London, 1727 – and Tom Hawkins is about to fall from his heaven of card games, brothels and coffee-houses to the hell of a debtors’ prison.
The Marshalsea is a savage world of its own, with simple rules: those with family or friends who can lend them a little money may survive in relative comfort. Those with none will starve in squalor and disease. And those who try to escape will suffer a gruesome fate at the hands of the gaol’s ruthless governor and his cronies.
The trouble is, Tom Hawkins has never been good at following rules – even simple ones. And the recent grisly murder of a debtor, Captain Roberts, has brought further terror to the gaol. While the Captain’s beautiful widow cries for justice, the finger of suspicion points only one way: to the sly, enigmatic figure of Samuel Fleet.
Some call Fleet a devil, a man to avoid at all costs. But Tom Hawkins is sharing his cell. Soon, Tom’s choice is clear: get to the truth of the murder – or be the next to die.
A twisting mystery, a dazzling evocation of early 18th Century London, THE DEVIL IN THE MARSHALSEA is a thrilling debut novel full of intrigue and suspense.
Great, great book, I always think historical fiction must be hard to write with all the research required and this is a great book, The Devil in the Marshalsea is all about the now non existent Marshalsea Debtors prison in Southwark in 1727. Tom Hawkins is a bit of a free spirit estranged from his family and gets himself into debt, caught and imprisoned, the place is horrible and the author makes you feel as if you are also inside, “shudders”. There are characters and locations like the that were actually there, like Titty Dolls and the coffee shop. http://en.wikipedia.org/wiki/Marshalsea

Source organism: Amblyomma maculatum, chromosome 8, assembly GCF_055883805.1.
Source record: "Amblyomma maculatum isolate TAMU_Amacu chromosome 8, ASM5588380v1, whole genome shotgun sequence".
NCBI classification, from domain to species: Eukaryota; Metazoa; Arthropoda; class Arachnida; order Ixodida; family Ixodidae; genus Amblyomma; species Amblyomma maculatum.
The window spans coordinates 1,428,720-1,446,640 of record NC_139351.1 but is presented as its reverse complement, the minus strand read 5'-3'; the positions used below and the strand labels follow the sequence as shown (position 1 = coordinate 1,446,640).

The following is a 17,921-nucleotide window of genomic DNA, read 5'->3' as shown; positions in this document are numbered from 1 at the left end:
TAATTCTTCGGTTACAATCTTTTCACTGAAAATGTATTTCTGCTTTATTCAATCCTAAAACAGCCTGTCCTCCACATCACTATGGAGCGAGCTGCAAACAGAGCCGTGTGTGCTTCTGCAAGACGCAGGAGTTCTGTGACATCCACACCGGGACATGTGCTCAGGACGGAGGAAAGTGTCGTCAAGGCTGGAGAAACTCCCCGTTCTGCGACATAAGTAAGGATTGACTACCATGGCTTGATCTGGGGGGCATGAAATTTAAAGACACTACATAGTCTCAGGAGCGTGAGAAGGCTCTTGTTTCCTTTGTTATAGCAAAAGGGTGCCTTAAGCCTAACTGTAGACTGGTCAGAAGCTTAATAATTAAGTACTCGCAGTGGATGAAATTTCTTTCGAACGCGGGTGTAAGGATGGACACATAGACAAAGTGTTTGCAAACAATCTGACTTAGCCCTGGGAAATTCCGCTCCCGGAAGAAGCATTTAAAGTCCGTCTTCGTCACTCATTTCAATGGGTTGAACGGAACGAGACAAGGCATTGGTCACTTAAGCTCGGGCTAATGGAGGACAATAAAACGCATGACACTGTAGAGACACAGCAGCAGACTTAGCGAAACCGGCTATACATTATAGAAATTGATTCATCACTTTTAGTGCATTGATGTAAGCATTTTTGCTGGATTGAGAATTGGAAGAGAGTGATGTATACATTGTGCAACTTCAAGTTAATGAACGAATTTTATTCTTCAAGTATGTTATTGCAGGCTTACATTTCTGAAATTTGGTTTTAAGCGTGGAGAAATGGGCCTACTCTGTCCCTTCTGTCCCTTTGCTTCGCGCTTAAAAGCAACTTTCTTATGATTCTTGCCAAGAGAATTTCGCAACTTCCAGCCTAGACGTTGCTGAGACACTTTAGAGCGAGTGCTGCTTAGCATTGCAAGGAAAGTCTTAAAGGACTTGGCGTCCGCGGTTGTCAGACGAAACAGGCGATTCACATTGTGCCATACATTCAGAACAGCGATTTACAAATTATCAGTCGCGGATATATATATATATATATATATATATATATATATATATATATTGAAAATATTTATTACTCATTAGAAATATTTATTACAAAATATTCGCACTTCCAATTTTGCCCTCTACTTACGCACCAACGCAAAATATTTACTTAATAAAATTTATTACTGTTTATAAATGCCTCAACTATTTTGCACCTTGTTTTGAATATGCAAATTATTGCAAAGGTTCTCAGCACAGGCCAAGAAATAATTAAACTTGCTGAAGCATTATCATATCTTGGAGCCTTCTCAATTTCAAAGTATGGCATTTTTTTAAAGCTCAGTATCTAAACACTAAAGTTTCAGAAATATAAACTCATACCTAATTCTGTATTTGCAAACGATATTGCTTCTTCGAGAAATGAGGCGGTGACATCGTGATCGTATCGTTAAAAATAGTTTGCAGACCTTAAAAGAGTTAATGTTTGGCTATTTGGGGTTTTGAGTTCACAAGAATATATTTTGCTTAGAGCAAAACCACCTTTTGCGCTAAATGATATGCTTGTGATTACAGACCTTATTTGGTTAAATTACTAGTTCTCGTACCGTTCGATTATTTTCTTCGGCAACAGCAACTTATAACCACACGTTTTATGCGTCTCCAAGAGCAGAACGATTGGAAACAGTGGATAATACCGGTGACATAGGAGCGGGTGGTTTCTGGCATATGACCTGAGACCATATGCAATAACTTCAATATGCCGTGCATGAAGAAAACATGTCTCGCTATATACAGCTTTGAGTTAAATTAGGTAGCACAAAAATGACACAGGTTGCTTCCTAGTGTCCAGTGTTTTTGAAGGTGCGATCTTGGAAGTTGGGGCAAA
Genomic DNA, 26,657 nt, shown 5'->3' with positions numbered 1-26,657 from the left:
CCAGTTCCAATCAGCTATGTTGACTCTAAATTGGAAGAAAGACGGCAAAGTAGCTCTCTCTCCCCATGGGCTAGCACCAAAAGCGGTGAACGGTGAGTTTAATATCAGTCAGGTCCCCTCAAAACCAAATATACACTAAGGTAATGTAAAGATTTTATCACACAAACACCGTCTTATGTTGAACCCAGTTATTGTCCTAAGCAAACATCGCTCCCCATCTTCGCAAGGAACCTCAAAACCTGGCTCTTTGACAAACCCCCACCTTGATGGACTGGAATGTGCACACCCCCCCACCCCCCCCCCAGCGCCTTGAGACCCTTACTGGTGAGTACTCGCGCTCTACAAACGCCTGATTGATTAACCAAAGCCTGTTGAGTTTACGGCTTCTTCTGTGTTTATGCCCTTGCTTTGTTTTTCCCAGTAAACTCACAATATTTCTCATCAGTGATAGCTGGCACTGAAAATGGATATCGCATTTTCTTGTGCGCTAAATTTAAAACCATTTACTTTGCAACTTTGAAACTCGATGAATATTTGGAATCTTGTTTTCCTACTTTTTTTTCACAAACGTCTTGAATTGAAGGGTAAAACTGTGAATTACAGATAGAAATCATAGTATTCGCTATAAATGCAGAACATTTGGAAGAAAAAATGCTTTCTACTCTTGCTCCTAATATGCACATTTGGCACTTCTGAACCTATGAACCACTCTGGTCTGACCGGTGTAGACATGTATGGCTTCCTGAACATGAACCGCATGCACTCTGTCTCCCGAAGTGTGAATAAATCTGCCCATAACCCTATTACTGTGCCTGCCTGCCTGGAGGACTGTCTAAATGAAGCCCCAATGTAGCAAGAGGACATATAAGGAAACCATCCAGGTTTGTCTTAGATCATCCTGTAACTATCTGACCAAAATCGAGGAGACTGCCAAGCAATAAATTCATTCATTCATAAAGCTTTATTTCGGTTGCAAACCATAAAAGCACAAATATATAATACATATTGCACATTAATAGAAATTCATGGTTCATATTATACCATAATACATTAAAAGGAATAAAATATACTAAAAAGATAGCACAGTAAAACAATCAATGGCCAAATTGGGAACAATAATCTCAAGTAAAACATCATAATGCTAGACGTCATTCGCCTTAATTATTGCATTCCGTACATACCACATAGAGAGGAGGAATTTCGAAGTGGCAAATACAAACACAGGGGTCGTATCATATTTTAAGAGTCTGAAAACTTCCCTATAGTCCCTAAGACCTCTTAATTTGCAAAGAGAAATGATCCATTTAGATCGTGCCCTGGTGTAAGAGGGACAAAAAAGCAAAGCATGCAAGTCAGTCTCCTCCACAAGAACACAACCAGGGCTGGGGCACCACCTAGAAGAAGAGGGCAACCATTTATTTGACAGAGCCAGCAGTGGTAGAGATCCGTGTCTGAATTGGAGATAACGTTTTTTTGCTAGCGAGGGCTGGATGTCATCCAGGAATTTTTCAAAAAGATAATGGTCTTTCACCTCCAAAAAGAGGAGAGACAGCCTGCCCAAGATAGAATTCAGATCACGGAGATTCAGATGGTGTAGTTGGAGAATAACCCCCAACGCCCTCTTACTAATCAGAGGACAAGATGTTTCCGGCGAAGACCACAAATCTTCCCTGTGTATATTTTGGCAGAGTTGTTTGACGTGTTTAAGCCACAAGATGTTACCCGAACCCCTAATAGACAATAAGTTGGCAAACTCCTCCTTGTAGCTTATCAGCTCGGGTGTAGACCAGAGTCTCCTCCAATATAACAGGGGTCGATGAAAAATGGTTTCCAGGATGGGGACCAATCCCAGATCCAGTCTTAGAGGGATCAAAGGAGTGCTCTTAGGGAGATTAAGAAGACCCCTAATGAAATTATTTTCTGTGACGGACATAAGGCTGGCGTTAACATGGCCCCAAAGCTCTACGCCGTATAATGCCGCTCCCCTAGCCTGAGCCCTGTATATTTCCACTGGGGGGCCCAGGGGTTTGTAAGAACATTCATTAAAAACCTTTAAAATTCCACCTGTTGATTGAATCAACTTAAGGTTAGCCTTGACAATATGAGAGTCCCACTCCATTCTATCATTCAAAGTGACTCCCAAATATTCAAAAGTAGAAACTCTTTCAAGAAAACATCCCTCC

“I had an appointment with a ghost. It seemed impolite not to attend.”
I found myself using the kindle inbuilt dictionary loads as there are many words from that period of time which are now not in use. The details and language are just great, loads of research has been done by the author. Marshalsea is a small village as the rules, well, maybe there are not rules as such are different, you need to have money to survive there. Reminds me a little of the prisons in South America, and of one in particular in La Paz, Bolivia.
The characters are colourful, some a little scary and the descriptions bring alive the prison and London of the era.
“That could me my voice I thought, a few shillings less and I could be locked away with them.”
This is a fantastic debut novel with a great ending that surprised me, I can recommend this if you enjoy historical murder mysteries.
I was born in Derby in 1971, the same year David Bowie released Hunky Dory. (This is not significant. I just happen to like Hunky Dory.) I studied English at the University of Leeds from 1991-4, majoring in medieval literature, road movies, Icelandic sagas and cheap red wine. One of these proved useful in my chosen career of publishing.
Youtube video interview with Richard and Judy